McGwire speaks briefly about coming to terms with being a fly-ball, home-run hitter — instead of a five-tool ballplayer — but Schnack doesn’t bring in any hitting experts to extol on the difficulties of belting dingers. “See ball, hit ball,” McGwire quips at one point, summing up the evaluation of his skill, even though there’s obviously more to it than that. Hitting a baseball at the major league level is often hailed as the hardest task in all of sports, and it’s not purely a matter of strength. Emphasizing each player’s development as a hitter, as well as their natural talent, could’ve provided valuable context — especially when viewers will spend 90 percent of the doc wondering why the ’98 race matters so much when both men were (almost certainly) cheating their way to the top of the record books. (Not to mention that Barry Bonds topped McGwire’s record anyway.)
Intermittent glimpses into history, be it looking back at Maris’ quest to break Babe Ruth’s original home run record or hearing from groundskeepers about the pandemonium surrounding each at-bat, help break up the feeling that you’re seeing a pre-taped home run derby, but this story demands more excavation — more reckoning with the past and what it means to the present. Schnack frames McGwire and Sosa’s home run race as the event that saved baseball; coming off the MLB strike four years earlier, this competition helped bring fans back to the game. That may be true, but, even if you set the scandal aside, it doesn’t mean much in hindsight: 2019 saw ongoing complaints about too many home runs, contrasted by a record-setting drop in attendance. So if home runs are the game’s savior, why aren’t they still drawing crowds today? Maybe because the steroid scandal soured many fans’ relationship with the long ball?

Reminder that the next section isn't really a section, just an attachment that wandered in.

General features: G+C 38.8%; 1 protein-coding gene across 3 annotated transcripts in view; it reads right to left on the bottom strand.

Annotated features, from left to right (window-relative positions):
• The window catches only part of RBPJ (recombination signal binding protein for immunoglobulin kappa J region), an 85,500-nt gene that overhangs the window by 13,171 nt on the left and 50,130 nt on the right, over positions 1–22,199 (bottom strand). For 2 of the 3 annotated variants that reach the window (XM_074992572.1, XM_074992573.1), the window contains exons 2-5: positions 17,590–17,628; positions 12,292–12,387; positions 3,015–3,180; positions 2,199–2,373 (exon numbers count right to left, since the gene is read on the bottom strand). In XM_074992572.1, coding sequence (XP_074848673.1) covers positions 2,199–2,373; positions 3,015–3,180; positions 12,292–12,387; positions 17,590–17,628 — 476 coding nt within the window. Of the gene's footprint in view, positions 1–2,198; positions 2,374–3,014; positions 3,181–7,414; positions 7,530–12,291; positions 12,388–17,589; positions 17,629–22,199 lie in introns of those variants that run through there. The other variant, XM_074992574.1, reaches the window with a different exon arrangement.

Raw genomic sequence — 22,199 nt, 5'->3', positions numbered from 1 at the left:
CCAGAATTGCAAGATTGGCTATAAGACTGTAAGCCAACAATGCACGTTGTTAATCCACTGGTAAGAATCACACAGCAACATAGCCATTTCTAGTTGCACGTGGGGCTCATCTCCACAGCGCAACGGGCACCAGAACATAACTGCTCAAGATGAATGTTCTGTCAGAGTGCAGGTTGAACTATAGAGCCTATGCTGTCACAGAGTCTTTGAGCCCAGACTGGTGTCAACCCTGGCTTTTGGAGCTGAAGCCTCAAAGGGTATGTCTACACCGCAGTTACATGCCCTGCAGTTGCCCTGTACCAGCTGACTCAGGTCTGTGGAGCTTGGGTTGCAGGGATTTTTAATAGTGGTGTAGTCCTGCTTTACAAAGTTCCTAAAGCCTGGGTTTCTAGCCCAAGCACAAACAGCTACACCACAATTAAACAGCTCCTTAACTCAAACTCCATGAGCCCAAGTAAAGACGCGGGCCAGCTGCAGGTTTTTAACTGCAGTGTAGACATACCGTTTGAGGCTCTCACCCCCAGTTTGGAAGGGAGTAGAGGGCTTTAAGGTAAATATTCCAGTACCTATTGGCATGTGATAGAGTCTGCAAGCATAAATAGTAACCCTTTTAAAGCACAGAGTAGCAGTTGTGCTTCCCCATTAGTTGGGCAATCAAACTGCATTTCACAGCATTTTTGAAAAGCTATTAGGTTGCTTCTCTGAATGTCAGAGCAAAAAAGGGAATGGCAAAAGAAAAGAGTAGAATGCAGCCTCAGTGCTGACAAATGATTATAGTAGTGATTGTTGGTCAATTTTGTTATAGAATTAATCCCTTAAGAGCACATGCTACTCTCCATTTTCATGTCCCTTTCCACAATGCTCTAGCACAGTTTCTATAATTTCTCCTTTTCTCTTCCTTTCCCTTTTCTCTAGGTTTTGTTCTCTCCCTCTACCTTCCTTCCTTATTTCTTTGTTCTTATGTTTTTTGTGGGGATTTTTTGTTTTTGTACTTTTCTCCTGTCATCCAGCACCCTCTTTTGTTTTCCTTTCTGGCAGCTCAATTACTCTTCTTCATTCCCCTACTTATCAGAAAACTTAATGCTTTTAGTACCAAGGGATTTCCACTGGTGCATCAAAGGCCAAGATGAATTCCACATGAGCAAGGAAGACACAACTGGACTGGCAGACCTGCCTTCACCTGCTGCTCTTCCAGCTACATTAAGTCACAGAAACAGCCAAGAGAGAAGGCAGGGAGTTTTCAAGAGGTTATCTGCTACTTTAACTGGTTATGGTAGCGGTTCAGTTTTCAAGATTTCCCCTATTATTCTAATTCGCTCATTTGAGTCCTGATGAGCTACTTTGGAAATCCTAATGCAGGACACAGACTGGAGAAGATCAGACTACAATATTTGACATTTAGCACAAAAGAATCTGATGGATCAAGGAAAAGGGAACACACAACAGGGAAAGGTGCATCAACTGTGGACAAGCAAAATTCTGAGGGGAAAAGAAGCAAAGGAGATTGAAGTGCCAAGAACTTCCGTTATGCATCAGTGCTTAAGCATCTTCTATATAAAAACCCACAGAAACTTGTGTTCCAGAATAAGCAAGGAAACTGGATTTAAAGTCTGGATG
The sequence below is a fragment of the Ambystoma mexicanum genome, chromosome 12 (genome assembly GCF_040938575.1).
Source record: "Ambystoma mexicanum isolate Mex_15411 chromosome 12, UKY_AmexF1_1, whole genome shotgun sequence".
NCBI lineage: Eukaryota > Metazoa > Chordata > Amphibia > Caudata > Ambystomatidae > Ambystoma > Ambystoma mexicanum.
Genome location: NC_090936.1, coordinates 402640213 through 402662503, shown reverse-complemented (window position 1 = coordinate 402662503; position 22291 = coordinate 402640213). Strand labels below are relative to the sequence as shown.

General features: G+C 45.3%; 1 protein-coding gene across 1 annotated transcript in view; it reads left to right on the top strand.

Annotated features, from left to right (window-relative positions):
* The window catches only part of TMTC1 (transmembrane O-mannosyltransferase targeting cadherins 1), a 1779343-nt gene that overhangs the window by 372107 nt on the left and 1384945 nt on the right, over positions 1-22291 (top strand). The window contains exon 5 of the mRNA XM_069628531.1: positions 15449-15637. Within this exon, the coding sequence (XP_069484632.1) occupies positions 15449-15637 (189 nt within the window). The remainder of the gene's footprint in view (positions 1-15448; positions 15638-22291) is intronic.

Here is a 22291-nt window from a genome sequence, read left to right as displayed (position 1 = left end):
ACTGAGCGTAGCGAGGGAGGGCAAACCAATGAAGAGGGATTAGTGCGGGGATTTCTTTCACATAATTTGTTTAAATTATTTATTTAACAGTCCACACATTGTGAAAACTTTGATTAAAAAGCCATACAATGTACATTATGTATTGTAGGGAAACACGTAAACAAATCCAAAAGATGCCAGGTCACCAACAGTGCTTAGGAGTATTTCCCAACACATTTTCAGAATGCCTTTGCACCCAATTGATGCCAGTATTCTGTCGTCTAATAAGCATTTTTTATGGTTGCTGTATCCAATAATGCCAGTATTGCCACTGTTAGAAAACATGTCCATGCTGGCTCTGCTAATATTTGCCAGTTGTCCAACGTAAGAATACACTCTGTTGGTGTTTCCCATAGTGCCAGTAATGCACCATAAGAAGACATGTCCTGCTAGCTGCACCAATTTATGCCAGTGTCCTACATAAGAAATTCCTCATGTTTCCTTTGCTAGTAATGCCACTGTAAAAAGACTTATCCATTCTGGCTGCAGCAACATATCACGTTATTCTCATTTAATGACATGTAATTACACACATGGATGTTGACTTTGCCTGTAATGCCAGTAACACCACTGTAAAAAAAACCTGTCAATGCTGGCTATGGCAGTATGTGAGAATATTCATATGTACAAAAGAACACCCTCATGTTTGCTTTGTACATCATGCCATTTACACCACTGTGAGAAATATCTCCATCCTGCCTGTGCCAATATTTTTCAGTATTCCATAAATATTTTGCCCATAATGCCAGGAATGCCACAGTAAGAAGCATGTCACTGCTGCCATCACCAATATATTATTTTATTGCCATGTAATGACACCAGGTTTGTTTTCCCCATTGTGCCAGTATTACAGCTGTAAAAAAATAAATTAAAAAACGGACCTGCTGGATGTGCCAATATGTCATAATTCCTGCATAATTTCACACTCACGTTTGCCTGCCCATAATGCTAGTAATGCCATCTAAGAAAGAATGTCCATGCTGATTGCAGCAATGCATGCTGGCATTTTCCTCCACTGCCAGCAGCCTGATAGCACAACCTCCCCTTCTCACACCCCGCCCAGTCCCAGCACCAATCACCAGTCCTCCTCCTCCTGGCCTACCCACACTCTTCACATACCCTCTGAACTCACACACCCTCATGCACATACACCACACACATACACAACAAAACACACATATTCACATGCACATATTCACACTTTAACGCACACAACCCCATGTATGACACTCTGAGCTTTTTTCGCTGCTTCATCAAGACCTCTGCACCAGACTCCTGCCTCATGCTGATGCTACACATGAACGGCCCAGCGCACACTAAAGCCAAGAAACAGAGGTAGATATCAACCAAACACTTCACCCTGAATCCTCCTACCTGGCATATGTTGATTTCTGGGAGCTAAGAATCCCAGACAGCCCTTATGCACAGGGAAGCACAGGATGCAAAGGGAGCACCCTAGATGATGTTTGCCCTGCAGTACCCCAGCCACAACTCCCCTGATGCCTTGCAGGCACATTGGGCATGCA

Samma Sosa being interviewed for “Long Gone Summer”
Lucia Lowenthal / ESPN
“Long Gone Summer” doesn’t bother with the tough questions, nor does it pose them to McGwire and Sosa. McGwire admitted to using steroids in 2010 and trots out similar talking points today. (He claims to have only taken them to help with recovery.) Sosa, who has never admitted to taking performance-enhancing drugs — but was caught in 2003 using a corked bat mid-game — still refuses to go there. He simply asks, “Why do they focus on me when everyone in that era [took steroids]?” Is that a self-serving question? You bet. But how we reckon with players in the steroid era vs. the system that encouraged widespread cheating is yet another area “Long Gone Summer” doesn’t get into.
Schnack’s documentary tries to evade the more complicated aspects of history to deliver the same “feel-good story” post-strike fans were desperate to see in ’98 and, with another MLB season in jeopardy, it makes a certain sense to try to relive whatever glory days we can. But when you’re still staring at Mark McGwire’s hulking physique or Sammy Sosa’s suspicious bat for two hours, there’s simply no way to put blinders on — not if you’re seeking any kind of authentic appreciation of their accomplishments. Nothing would make me happier than to remember that summer as pure, uncorrupted, childhood fun, or to see my favorite player the same way I did then. But I can’t. And “Long Gone Summer” offers little more than a barrage of shallow pop flies to convince me I should.
“Long Gone Summer” airs Sunday, June 14 at 9 p.m. ET on ESPN.